The Nuclear announcement represents a full reversal on environmental strategy by the president and betrayal of the American environmental movement. President Obama campaigned heavily on Green Jobs and renewable energy. Things began to fall apart with the forcing out of Obama’s Green Jobs advisor, Van Jones, by right wing media. The failure to produce domestic climate change legislation for Copenhagen greatly influencing the failure of conference left the President distanced and out of touch with the movement. This week’s announcement in support of an obsolete, dangerous and ecologically destructive technology abandons the premise that he would lead a green power revolution.
With calls for resistance coming out from many environmental groups Obama is now facing opposition from many groups that helped him become elected.
Yvo de Boer, the Executive Secretary of the United Nations Framework Convention on Climate Change, has quit after four years, and his departure is raising concerns about the worldwide effort to rein in global warming. Yvo De Boer is making the move because he believes that
“The time is ripe for me to take on a new challenge, working on climate and sustainability with the private sector and academia.”
However, De Boer’s departure with no apparent replacement increases the uncertainty about the state of the framework convention on climate change going into to the next major round of talks in Mexico. With the failure in Copenhagen, the stalled domestic legislation in the US and the East Anglia controversy creating a period of grave uncertainty, it is a profound political and institutional shock for someone with so much experience to leave the system at a time when it needs to be stabilized.
A Paper published this week in Environmental Research Letters, reports that the biological and cultural diversity of the Peruvian Amazon is under increasing threats form hydrocarbon developments. Rapid proliferation of oil and gas exploration zones now threatens the region’s biodiversity, indigenous peoples, and wilderness areas.
Researchers found that more of the Peruvian Amazon has recently been leased to oil and gas companies than at any other time on record. There are now hydrocarbon concessions covering over 41% of the Peruvian Amazon, up from just 7% in 2003 with the total amount of area leased to oil and gas companies on track to reach around 70% of the region. Nearly one-fifth of the protected areas and over half of all titled indigenous lands in the Peruvian Amazon are now covered by hydrocarbon concessions. And over 60% of the area proposed as reserves for indigenous peoples in voluntary isolation are covered by oil concessions.
As a solution to this disturbing trend the authors highlight Ecuador’s Yasuni-ITT Initiative, which seeks international contributions in exchange for leaving the massive oil fields untapped beneath a mega diverse Amazonian national park as means of ensuring reduction in Co2 emissions.
This week Terra Informa brings you a discussion with NDP Environment Critic, Linda Duncan. Linda Duncan is a lawyer by trade, and a fierce advocate of Canadian environmental issues. She has worked as Environment Canada’s Chief of Enforcement, founded her own environmental law center in Edmonton, and was a senior adviser to the Indonesian, Bangladeshi and Jamaican governments on environmental protection. Today she is a member of the Canadian Parliament. David Kaczan spoke to Linda Duncan late last month, about her time in politics, and the role of students in today’s environmental movement.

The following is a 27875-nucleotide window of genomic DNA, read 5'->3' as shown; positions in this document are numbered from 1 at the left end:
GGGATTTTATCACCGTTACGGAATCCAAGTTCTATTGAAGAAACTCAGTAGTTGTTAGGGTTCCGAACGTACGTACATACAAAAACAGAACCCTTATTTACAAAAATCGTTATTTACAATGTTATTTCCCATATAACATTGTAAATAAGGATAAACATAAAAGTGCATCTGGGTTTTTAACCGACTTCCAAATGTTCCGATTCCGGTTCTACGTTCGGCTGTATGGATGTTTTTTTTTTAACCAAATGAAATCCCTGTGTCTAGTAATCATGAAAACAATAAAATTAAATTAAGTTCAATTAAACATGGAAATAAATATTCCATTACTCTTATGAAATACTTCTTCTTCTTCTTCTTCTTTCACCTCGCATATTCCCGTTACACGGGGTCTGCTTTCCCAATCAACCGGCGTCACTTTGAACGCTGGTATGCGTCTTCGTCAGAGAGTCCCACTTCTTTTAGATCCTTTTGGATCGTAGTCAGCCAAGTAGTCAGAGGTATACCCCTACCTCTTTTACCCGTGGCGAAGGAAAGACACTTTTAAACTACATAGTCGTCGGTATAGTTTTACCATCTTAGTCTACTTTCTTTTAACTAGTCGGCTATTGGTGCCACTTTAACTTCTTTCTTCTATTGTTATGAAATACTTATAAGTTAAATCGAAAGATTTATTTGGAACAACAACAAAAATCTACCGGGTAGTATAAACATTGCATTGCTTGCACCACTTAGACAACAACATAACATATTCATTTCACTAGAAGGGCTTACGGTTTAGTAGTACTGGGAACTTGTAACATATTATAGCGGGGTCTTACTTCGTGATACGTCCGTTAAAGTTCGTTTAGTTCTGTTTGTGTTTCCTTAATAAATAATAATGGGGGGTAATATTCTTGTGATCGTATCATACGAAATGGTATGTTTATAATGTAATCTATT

This week our waste and recycling expert, Garry the Garage Guy, is back! Today he and Steve have ventured out into the cold of Edmonton’s winter for a recycling reconnaissance mission. That’s a fancy way of saying… that they’re digging through people’s garbage. Well, more accurately, they’ll be rummaging through a recycling dumpster from a downtown apartment building. Their goal: to see just what ends up in the city’s recycling stream.
Saturday October 24th was the International day of Climate Action, when over 4000 actions took place in over 170 countries around the world to urge political leaders to adopt binding emissions targets at the upcoming United Nations Climate Change Conference, set to take place this December in Copenhagen. Right here in Edmonton, we had our own Climate Action. Terra Informa correspondent Rebekah Rooney interviewed two of the Edmonton Organizers and reports about the Edmonton Event.
Last month Edmonton opened a brand new waste management facility. It’s located on the edge of the city, right next to the old Clover Bar landfill. But the two operations don’t share much in common. In fact, the new building shows just how far the city has come in the way it deals with garbage. The facility separates waste into different streams for composting, recycling, and biofuels production. And if everything goes according to plan, it will allow the city to divert 90% of its garbage from landfills. Well, naturally, we just had to take a look! Here’s Garry the Garbage Guy showing Terra Informa’s Steve Andersen around the new facility.
Bill C-311 or the Climate Change Accountability Act was originally tabled in October 2006 but due to falls of government the bill did not achieve royal assent despite reaching the Senate. On February 10, 2009 it was reintroduced as a Private Member’s Bill, renamed as Bill C-311. John Harvey interviews Linda Duncan, one of the bills loudest and most passionarte advocates.